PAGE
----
MSP calls for sun safety in schools

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EASTWOOD MSP Ken Macintosh has called for a skin cancer awareness programme to be rolled out to pupils in the early stages of education.

The Sun Safe Schools campaign is an accreditation scheme aimed at primary pupils, teaching youngsters about the dangers of skin cancer.

Figures release in April this year show that the number of Scots diagnosed with the disease has doubled in the last decade, with 1,202 cases of malignant melanoma (the most threatening form of skin cancer) detected — a rise of 51.4 per cent since 2001.

Ken Macintosh told The Extra: “It’s not often we complain about too much sun here in Scotland, but unfortunately there are serious health risks, particularly for our children, if they do not cover up in the sun.

“Fair skinned Scots are in the highest risk category when it comes to developing skin cancer, and although it will be years later when the disease shows itself, young skin is particularly vulnerable to the damage caused by tanning and sunburn.”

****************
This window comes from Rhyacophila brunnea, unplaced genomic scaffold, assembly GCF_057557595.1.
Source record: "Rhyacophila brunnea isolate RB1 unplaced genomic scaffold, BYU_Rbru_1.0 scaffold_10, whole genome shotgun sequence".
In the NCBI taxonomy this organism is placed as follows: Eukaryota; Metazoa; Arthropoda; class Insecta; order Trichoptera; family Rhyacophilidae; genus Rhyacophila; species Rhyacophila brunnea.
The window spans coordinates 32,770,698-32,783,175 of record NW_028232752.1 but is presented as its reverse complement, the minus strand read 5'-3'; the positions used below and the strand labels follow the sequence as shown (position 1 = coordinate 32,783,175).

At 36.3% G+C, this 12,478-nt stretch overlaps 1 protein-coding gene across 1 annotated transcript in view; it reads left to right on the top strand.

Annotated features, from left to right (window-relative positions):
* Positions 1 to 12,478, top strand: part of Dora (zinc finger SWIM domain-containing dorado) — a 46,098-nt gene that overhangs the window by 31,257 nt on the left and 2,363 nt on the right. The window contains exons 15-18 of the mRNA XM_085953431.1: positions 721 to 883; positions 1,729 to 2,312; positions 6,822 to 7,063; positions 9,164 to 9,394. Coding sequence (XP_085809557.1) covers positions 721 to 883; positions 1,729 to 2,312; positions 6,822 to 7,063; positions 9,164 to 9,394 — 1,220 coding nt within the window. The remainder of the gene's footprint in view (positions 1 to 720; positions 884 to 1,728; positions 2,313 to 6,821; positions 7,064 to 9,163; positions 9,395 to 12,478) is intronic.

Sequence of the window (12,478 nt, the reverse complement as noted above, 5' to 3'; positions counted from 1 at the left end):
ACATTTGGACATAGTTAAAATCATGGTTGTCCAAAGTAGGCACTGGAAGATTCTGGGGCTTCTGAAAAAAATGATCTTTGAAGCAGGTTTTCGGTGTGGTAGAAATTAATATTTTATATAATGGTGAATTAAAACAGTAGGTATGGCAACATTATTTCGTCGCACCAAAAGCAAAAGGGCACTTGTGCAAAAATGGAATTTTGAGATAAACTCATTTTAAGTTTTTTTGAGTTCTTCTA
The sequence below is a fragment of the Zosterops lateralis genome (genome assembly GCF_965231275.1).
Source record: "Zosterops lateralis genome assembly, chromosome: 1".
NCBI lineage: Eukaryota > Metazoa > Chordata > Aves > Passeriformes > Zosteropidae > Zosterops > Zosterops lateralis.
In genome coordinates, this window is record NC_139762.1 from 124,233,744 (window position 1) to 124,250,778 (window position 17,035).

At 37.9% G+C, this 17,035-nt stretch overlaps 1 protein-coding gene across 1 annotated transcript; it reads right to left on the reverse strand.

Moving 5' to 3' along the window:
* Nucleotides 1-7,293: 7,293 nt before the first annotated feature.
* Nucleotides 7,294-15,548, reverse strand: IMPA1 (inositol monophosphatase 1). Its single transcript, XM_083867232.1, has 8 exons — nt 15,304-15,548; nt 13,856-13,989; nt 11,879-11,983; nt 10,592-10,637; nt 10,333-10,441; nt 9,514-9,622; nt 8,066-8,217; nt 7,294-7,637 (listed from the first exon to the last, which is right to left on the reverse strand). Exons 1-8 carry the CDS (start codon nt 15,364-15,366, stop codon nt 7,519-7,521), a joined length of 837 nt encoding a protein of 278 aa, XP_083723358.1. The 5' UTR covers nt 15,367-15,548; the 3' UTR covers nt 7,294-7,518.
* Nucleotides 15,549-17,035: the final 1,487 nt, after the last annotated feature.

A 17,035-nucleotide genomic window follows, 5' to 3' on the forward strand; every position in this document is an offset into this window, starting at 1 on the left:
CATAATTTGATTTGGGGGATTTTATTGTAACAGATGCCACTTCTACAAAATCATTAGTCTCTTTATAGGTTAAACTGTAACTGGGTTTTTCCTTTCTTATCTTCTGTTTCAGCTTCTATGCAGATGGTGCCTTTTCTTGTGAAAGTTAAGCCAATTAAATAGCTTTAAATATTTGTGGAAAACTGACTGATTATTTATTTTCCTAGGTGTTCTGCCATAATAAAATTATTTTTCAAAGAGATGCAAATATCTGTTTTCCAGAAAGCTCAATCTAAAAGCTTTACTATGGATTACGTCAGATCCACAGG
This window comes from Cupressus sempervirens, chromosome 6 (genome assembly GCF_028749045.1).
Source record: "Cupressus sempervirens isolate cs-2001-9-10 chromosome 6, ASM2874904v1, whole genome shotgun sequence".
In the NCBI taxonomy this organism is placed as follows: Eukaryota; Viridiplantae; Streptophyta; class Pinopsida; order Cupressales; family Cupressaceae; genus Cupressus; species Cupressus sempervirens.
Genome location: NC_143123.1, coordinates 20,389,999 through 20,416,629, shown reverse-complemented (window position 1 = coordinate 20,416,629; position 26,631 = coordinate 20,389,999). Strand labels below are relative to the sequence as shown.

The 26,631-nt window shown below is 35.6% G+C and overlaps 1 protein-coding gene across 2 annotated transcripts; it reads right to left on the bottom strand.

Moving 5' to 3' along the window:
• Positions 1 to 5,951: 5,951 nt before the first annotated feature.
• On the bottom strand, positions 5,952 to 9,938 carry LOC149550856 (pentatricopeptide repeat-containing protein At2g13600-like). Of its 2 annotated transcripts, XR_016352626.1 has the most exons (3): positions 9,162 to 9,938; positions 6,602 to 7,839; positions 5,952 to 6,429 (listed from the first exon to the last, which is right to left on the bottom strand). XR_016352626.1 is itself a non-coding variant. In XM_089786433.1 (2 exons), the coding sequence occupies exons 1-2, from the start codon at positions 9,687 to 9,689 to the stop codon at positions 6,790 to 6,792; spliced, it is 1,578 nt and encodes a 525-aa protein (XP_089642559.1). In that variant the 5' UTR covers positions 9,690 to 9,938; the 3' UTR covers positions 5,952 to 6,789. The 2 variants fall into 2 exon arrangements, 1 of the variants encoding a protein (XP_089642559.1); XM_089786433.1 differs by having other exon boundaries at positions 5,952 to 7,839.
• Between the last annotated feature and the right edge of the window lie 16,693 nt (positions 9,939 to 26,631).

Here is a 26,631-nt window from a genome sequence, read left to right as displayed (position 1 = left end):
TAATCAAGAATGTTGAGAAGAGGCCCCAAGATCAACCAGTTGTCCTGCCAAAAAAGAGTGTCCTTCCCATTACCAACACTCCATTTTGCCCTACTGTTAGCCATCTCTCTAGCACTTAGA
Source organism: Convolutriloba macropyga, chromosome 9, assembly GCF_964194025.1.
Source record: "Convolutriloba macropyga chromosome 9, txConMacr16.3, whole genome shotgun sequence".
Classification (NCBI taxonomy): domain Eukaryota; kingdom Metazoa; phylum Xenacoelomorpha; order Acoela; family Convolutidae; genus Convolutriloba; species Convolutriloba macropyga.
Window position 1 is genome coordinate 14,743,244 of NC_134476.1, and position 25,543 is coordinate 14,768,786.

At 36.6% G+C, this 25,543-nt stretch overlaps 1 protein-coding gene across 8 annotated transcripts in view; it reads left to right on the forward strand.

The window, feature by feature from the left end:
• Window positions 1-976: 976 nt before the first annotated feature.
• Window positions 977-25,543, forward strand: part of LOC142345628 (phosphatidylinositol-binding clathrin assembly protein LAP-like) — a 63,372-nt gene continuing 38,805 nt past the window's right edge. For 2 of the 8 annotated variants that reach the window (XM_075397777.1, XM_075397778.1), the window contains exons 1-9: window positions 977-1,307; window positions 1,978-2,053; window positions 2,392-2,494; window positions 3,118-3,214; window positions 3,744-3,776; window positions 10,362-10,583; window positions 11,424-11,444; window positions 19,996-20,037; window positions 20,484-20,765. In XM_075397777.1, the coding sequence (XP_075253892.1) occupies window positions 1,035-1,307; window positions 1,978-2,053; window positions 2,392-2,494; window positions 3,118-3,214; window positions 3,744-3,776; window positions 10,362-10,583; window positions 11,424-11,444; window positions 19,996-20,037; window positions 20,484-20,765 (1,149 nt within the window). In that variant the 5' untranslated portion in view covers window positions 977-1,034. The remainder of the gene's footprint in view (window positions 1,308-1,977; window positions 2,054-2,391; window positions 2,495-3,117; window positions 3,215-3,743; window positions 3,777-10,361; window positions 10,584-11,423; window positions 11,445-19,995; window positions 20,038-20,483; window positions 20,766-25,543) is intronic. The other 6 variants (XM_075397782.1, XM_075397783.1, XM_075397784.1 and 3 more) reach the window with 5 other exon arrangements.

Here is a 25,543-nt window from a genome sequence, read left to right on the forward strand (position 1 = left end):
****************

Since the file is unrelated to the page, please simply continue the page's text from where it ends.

The MSP has called on education and health ministers to follow the lead of some local authorities across Scotland in implementing the schools programme at primary level.

He continued: “The Sun Safe Schools campagin is a simple but effective way of educating our children, and I am asking ministers to show the leadership this issue requires by rolling it out across the whole of Scotland.”

Glasgow may have seen temperatures soar above 30 degrees in recent weeks, but the heatwave could be on its way out this week, with temperatures of 14 to 21 degrees predicted for the rest of the week, and forecasts including rain and thunder.

East Renfrewshire CHCP’s health improvement team has issued advice on staying safe when the sun does shine, including using appropriate sunscreen (SPF 15 or higher) and protecting skin with a t-shirt, hat and sunglasses, as well as seeking shade midday, between 11am and 3pm.

Keep babies and young children out of direct sunlight, and drink plenty of fluids.

Councillor Alan Lafferty, convener for social work and health, said: “We want everyone to enjoy their time in the sun but people need to be sensible and take precautions.

“If you do feel unwell, contact your GP or NHS 24 in the first instance. Accident and emergency departments have seen a number of patients who could have been seen by their GP or NHS 24 — by accessing the appropriate healthcare service, those people who require emergency treatment will be seen and treated quicker.”